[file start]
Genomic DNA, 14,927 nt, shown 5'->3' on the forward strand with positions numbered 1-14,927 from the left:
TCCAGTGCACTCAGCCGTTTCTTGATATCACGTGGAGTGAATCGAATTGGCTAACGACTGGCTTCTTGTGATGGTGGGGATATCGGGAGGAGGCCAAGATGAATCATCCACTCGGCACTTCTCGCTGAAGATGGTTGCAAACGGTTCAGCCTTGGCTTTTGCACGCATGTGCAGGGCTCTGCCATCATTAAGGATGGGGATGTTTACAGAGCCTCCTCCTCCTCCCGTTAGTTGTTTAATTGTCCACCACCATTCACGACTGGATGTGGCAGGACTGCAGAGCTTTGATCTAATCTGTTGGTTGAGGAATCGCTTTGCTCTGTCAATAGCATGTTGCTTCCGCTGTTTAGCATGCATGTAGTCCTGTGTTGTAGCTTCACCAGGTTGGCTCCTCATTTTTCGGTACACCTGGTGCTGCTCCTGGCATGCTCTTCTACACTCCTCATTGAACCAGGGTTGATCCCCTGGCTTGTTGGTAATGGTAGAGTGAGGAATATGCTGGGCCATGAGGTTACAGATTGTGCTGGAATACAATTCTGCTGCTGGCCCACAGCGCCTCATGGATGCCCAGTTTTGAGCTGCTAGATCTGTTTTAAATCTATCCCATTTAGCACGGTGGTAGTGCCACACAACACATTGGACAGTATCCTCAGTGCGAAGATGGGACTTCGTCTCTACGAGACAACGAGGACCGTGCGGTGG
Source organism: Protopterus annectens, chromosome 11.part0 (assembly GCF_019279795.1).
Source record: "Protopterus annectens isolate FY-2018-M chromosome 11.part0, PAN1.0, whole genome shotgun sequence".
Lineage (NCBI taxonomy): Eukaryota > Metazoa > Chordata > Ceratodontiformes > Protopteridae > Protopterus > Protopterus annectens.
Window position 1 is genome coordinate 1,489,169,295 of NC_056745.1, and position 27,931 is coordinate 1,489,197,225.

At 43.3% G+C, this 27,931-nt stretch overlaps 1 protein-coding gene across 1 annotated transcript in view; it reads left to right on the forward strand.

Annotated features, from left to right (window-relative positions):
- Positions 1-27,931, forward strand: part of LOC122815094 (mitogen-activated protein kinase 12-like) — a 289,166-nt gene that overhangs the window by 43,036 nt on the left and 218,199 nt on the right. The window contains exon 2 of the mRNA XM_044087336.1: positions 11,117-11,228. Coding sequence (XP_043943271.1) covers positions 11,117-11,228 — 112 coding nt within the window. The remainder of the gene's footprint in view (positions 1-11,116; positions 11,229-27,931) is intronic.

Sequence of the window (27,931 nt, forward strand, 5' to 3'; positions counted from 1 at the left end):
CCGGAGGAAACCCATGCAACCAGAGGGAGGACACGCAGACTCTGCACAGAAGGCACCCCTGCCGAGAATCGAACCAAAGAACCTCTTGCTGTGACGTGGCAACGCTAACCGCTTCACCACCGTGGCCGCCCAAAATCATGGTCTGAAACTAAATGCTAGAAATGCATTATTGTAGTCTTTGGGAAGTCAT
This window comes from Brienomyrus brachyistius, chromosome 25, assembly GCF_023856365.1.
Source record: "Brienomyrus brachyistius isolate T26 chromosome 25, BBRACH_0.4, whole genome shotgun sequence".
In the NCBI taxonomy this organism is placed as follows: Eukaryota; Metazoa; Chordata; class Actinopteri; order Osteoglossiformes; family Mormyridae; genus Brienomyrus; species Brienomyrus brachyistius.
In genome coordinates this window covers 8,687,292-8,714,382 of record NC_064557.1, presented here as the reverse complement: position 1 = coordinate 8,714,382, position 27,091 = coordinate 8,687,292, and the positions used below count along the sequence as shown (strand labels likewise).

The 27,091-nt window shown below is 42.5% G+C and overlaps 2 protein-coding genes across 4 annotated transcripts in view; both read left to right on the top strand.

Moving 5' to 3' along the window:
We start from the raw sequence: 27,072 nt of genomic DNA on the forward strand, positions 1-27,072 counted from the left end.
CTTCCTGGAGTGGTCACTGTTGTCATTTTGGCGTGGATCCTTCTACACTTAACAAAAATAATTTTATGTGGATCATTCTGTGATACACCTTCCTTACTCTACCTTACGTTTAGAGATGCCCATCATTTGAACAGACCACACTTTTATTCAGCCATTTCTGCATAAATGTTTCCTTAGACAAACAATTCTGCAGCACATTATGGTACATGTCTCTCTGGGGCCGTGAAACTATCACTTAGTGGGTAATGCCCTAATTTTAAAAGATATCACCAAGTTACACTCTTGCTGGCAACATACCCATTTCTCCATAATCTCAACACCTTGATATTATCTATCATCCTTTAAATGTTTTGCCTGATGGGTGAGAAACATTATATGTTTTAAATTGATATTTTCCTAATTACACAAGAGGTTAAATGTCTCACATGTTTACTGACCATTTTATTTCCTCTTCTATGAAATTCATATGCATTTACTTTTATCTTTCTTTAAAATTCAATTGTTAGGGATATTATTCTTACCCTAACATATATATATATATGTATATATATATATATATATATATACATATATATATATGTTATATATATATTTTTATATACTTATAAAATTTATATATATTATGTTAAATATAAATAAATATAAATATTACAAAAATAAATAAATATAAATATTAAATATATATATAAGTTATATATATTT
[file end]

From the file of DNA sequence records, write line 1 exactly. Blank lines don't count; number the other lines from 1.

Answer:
Genomic DNA, 14,927 nt, shown 5'->3' on the forward strand with positions numbered 1-14,927 from the left: